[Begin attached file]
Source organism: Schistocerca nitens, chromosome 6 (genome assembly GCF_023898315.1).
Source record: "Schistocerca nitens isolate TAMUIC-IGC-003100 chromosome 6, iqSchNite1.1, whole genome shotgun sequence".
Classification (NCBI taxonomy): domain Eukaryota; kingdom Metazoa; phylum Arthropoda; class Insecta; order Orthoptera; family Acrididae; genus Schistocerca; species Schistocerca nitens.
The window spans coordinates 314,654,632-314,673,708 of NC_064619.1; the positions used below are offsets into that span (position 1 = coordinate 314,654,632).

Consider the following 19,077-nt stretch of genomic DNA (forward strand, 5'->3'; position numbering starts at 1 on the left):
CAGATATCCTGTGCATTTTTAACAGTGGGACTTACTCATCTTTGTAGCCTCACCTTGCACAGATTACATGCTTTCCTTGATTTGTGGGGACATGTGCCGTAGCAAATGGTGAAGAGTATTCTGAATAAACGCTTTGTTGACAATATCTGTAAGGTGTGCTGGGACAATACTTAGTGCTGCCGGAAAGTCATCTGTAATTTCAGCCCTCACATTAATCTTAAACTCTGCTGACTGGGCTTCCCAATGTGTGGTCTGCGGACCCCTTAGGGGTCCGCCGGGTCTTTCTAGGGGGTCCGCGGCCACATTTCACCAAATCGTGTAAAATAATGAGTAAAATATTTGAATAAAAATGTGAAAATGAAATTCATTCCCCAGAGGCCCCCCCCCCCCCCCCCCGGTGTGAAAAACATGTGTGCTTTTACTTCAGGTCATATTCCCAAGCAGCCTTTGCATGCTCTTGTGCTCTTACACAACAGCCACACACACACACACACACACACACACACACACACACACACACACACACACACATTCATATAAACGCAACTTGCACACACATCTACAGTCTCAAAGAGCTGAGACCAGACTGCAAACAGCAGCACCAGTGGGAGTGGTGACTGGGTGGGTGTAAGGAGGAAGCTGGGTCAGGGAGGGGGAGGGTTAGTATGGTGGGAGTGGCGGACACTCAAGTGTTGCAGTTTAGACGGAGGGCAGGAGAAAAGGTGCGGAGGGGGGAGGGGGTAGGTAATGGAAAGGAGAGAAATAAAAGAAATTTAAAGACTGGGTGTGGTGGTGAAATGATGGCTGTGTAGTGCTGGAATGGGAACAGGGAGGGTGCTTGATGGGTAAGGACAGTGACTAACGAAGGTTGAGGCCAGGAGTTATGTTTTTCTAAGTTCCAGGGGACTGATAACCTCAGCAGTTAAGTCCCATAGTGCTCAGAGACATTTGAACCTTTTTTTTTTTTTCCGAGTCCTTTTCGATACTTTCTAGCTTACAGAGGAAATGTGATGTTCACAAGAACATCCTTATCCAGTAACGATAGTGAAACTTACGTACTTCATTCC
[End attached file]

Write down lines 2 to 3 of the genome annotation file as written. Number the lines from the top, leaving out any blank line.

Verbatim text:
Source record: "Schistocerca nitens isolate TAMUIC-IGC-003100 chromosome 6, iqSchNite1.1, whole genome shotgun sequence".
Classification (NCBI taxonomy): domain Eukaryota; kingdom Metazoa; phylum Arthropoda; class Insecta; order Orthoptera; family Acrididae; genus Schistocerca; species Schistocerca nitens.